The Spirituality of 12 Step
by Ned Wicker
Once people find out that I work in the addiction field, invariably the conversation will find itself to 12-Step and why that is not their preferred way of overcoming the disease. They seem disappointed, even a little annoyed, when I tell them that I truly do not care how someone is helped and express my happiness in hearing that someone is sober. It’s as though people want me to argue with them.
There’s a strange “unsaid” conversation that goes on, one that speaks to the heart of the matter when it comes to why people shy away from the 12-Step process. The 12-Step approach is deeply spiritual, not religious, but spiritual. But people hear “higher power” and they hear “God” and they turn away. They do not like the notion of “God” even though the 12 Steps say “God, as we understood him.” The distinction between religion and spirituality comes into play here. Religion would define the god they refer to, but spirituality is more a person defining things for him/her self and working with a very personal concept.
There is no doctrine in 12 Step, but the mere mention of “God” and the atheists and agnostics start their retreat. That is not a surprise, nor is it something to hold against them or criticize them for. It is a point-of-view that is as old as human existence itself.
Many don’t worship God
Give or take a few percentage points, 80% of Americans do not worship the God of the Bible. There are many religions, so God is worshiped in many ways, but for the most part, America is secular. That means people need to find answers in the absence of God, or in place of God. The Bible recognizes this fact and openly admits that the wisdom of God is foolishness to those who do not believe in Him or follow Him. America, founded on the principles of religious freedom by both Christians and non Christians, is not a nation of worshipers, unless you’re a movie star or a sports hero. Our society puts value on fame and money, and people love titles, social standing and power.
The idea of 12 Step places the power elsewhere, not on the individual and people resent that. Man is the center of the humanistic worldview, so the idea of emptying one’s self and submitting to God is repugnant. Many will bristle at the idea that they alone are not the bottom line authority in their life. Christians draw their power and strength from Jesus Christ, Jews revere the Law as written in the Torah, while Muslims submit to the authority of Allah.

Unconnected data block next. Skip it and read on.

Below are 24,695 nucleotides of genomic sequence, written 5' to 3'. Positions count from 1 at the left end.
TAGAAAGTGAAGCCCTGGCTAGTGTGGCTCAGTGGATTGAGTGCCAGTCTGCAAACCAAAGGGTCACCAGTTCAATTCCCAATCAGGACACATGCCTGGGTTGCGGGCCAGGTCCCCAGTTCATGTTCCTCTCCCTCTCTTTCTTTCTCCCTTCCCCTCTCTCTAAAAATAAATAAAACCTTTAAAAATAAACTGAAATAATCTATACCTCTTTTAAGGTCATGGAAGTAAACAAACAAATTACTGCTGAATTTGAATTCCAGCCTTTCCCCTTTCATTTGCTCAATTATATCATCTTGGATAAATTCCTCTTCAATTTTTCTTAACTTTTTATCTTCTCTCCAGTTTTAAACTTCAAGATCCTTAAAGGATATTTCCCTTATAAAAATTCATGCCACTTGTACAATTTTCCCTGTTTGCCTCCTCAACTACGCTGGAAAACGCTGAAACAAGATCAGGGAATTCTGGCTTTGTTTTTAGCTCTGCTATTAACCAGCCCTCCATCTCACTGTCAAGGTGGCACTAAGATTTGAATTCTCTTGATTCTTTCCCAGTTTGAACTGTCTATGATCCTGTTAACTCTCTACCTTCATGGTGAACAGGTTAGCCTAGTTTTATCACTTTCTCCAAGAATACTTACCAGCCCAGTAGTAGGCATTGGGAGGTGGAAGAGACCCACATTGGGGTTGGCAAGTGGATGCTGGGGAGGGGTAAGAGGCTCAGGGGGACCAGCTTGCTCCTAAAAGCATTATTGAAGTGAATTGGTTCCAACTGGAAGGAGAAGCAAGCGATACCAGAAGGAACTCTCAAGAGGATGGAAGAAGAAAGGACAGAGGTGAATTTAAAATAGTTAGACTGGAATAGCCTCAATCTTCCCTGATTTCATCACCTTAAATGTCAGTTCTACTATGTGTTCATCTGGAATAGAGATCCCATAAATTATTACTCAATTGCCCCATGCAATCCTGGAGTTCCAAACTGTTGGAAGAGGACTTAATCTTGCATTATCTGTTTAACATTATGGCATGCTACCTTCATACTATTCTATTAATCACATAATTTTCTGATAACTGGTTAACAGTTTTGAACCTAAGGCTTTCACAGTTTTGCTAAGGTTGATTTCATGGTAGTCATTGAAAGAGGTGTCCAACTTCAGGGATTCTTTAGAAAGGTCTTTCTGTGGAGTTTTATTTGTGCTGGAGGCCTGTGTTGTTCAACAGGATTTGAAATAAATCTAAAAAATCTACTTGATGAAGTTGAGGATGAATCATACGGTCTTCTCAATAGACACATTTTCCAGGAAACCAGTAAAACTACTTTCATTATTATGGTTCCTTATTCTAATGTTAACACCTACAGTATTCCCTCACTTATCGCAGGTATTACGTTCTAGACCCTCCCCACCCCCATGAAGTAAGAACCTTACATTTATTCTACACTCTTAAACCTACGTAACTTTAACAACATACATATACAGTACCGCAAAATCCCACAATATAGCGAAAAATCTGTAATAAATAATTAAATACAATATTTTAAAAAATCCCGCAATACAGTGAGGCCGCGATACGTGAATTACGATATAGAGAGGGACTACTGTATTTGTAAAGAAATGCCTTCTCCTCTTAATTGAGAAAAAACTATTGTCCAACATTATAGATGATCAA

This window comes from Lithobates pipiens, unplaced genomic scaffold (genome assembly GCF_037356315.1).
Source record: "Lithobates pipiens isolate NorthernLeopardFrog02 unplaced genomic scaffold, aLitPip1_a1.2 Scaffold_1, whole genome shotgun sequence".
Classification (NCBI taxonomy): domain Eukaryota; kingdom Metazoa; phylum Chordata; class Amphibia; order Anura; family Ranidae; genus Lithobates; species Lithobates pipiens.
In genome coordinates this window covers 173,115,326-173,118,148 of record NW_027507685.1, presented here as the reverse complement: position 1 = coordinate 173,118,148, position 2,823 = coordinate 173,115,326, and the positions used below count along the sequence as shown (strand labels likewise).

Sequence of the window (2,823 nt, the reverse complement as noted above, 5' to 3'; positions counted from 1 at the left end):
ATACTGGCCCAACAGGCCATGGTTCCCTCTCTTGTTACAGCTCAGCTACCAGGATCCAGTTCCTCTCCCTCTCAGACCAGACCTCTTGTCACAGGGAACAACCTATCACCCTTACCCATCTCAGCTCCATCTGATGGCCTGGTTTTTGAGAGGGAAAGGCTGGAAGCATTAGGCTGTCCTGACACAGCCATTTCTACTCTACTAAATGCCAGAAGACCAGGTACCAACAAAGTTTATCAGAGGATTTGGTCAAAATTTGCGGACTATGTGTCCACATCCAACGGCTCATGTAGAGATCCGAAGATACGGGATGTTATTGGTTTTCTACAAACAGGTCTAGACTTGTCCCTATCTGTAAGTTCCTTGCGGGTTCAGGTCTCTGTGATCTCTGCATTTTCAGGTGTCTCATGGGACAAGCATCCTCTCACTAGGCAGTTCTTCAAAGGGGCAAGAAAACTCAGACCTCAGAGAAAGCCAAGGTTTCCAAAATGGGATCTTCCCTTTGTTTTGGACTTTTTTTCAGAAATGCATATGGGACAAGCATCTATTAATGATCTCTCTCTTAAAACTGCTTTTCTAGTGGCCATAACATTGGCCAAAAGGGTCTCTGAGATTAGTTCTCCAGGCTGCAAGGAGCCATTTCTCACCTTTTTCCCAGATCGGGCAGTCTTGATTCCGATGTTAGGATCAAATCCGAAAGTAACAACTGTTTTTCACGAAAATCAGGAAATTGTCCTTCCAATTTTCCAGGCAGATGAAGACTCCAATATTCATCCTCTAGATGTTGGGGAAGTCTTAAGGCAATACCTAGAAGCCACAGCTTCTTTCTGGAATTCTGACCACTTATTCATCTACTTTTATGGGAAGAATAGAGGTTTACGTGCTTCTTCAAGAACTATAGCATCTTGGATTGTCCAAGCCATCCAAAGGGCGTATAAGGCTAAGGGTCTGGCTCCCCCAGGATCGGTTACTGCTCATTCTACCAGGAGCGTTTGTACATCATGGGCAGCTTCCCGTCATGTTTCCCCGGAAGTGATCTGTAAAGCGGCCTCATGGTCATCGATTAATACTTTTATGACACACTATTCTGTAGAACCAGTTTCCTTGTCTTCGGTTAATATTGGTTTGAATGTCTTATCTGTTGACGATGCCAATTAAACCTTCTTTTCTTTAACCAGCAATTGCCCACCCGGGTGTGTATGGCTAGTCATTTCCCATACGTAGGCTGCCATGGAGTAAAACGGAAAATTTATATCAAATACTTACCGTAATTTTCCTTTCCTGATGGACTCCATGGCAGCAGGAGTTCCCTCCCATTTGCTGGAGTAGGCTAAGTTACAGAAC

Atheism is an extreme
To agnostics, this is perplexing. To atheists, this is foolishness. Most people in the world have some sense or belief in a supreme being and this belief is manifest in hundreds of ways. Actually, to my way of seeing the world, to be an atheist is an extreme, deliberate and willful act to consciously defy God by denying what is a basic, human urge…to worship God. I cannot prove the existence of God, so we’ll leave it there.
Understanding your view of God
A few years ago, while at a drug treatment center, I did a lecture on the spirituality of 12-Step recovery. When it came to steps two and three, I invited people to take an index card and write down a few characteristics they feel God should have. I did this because we were going to deal with the idea of a “higher power” and “God” so I wanted them to feel comfortable. IK handed each person a 3×5 index card and invited them to write down a few attributes that they wanted their god to have.
As for a higher power, that could be the group, their children, or the guy next door. The trouble is, making God in my own image is rather shallow and unsatisfying. A few lines on a piece of index card is hardly the truth and not exactly powerful. But it’s a start. It was always interesting to see that most people, religious or otherwise, would go along with me and write down their characteristics for that higher power.
Spirituality and religion, of course, are two different things. We are all spiritual beings, regardless of any religious beliefs, or for that matter lack of religious beliefs. We all have our way of seeing and interpreting the world around us and spirituality is very much that process of viewing our surroundings. Human spirituality really comes to life in 12 Step. It may be that people will place their hope in something and that, alone, is enough to encourage them to take one more step.
You hear stories of people with a “fighting spirit,” or accounts of folks who have tremendous strength in dire circumstances, or maybe it’s a tale of someone who for whatever reason was able to overcome impossible odds. Is it only the human spirit that enables them to keep fighting? Many would say “absolutely” and be done with it. Others immediately attribute the power to the Spirit of God. It’s an interesting topic.
Really working the steps
People who embrace 12 Step and really go through it and by that I mean not merely going through the motions and sliding through doing the bare minimum, are far more likely to have a profound spiritual experience. I cannot define that experience, because it’s theirs and they are the only ones who can express their feelings and tell us with authority what happened to them. But the fact is the spirituality of 12 Step is a huge component in the experience of those who did the work.
Regardless of your religious affiliation or lack of affiliation, the steps can work for you if you allow the process to move forward. So many people never allow this to happen. They short-circuit the steps and announce with complete confidence that the 12 Steps don’t work. They never have that “spiritual awakening” and never benefit from the rebuilding of the complete person—body, mind and spirit. They need to find another way, their own way, to overcome the disease and get healthy. There are plenty of ways to do that, but none that render the same spiritual benefit.